Strangely, the two miracles are not unrelated. The economic heart of the 1990s miracle was the productivity revolution. There is no doubt that the official productivity statistics shook off their 20-year-old torpor in the mid-90s and accelerated significantly. But what does that mean?
    There are at least two ways to approach that problem: the technical and the philosophical. Let us take the technical approach first. Labour productivity measures real output per hour of labour. There are serious problems in estimating both the numerator and denominator of the productivity equation.
    The labour inputs to the productivity calculations are not hours worked but hours paid, as reported by employers to the bureau of labour statistics (BLS). That is no small distinction.
    One of the undisputed stars of the productivity revolution is the huge retail group Wal-Mart, which has repeatedly been sued for requiring its "associates" to work long after they have clocked off for the day. The BLS does not have firm estimates of how long management work weeks are; essentially it makes a guess.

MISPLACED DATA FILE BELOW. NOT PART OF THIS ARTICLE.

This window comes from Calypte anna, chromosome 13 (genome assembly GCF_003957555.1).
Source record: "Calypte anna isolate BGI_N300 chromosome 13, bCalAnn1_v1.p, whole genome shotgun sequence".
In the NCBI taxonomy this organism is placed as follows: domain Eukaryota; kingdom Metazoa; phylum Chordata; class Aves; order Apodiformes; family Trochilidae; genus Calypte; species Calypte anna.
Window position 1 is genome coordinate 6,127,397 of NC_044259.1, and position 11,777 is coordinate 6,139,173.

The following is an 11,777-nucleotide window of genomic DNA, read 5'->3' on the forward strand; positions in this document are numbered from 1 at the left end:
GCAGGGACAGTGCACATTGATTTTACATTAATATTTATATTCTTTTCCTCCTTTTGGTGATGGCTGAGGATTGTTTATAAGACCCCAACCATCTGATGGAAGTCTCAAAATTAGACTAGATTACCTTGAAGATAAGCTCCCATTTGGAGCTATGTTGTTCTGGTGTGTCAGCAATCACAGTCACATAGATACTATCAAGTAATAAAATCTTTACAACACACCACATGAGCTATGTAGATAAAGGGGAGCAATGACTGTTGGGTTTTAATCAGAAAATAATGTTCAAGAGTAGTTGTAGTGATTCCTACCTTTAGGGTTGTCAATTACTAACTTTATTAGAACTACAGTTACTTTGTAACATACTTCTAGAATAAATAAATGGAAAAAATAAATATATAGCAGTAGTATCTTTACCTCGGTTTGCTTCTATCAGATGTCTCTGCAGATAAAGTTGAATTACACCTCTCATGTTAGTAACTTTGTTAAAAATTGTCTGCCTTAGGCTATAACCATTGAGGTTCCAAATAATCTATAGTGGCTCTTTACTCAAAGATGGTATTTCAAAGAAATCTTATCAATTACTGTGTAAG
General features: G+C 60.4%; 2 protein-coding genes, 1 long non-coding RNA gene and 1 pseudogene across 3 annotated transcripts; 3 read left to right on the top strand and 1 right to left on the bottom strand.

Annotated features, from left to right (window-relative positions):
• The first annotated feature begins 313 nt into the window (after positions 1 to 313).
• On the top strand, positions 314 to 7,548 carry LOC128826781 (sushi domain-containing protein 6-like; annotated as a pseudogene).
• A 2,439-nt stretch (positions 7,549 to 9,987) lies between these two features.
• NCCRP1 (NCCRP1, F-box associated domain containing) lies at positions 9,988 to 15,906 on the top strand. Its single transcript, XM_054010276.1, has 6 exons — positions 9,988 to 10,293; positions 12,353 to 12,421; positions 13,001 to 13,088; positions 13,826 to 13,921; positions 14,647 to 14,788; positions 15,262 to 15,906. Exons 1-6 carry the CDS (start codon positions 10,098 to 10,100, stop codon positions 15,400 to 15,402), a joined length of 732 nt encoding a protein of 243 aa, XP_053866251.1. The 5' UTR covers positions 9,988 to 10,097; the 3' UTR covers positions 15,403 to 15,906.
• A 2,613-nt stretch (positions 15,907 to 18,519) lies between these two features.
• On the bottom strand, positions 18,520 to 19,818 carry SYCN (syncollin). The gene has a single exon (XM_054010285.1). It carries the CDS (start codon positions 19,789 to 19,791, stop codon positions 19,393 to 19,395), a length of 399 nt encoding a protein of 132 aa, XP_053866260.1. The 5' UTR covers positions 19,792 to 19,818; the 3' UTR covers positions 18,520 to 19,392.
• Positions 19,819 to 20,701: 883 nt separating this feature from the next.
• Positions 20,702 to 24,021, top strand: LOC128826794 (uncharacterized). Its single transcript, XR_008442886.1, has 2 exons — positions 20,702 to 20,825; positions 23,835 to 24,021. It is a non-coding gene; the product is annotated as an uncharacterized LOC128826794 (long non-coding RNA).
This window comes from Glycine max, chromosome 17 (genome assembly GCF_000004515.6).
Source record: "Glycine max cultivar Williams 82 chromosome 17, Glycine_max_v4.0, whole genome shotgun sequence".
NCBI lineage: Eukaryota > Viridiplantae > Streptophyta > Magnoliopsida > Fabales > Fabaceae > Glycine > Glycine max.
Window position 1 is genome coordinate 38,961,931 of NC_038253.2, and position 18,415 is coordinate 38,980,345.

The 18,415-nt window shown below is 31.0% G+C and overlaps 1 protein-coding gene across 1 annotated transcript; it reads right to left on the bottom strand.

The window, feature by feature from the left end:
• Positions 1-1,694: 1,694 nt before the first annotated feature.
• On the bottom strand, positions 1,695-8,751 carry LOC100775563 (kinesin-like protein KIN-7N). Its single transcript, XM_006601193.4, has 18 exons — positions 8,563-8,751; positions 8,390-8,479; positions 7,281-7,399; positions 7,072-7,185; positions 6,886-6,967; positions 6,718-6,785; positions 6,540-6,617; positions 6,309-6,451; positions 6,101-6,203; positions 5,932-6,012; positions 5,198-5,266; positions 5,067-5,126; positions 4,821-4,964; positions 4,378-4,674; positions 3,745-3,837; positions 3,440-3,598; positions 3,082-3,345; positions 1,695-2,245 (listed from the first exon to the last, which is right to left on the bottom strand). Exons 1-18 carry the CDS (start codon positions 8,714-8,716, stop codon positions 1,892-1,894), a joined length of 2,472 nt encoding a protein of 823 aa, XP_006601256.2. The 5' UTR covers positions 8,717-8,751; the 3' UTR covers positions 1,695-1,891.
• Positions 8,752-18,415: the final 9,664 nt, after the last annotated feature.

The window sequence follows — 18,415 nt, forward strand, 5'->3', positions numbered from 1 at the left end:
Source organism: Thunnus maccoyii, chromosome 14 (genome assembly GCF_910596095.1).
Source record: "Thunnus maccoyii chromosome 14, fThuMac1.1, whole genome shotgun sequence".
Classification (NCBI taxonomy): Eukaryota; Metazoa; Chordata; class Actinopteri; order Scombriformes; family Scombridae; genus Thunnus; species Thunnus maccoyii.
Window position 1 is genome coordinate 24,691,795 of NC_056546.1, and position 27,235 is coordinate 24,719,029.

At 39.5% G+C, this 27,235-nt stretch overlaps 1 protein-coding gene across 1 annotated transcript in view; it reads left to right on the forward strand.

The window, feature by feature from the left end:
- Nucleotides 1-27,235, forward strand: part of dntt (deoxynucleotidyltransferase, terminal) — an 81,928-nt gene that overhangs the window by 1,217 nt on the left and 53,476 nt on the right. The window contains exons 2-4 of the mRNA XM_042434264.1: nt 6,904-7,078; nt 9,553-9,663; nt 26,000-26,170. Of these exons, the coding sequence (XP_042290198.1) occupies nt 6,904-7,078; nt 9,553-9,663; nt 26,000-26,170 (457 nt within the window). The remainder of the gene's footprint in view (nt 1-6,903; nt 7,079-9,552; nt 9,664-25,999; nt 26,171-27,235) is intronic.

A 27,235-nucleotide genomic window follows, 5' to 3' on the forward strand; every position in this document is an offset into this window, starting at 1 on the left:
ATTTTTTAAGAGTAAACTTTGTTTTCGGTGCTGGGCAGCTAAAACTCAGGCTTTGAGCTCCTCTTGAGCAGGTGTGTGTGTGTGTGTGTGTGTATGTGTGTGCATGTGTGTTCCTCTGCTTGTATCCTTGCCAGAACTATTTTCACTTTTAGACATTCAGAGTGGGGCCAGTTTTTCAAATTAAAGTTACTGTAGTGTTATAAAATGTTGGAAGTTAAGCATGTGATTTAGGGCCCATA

At Wal-Mart, many store managers work 60- or 70-hour weeks, but the productivity statistics assume far less. The same goes with the computer industry. The BLS assumes that executives in the hi-tech sector work normal 35- or 40-hour weeks. To anyone in the industry, that assumption is hilarious.
    There are plenty of problems with measuring output, too. Take, for example, the computer. If today's $1,000 PC is twice as fast as last year's then, according to conventional economic logic, its "real" value is twice the 2003 model's. Who knows if that is true? If you are typing letters and sending email, the speed increase hardly makes a difference.
    But to the official US accountants, the matter is settled. That logic ripples throughout the statistical apparatus. According to economist Robert Gordon, one of the few mainstream sceptics on the productivity revolution, most of the acceleration in productivity has occurred in the manufacture of computers and similar devices. Gordon's conclusion is controversial but even enthusiasts concede that productivity in heavy computer-using industries - such as finance, business services and communications - has either been increasing very slowly or declining.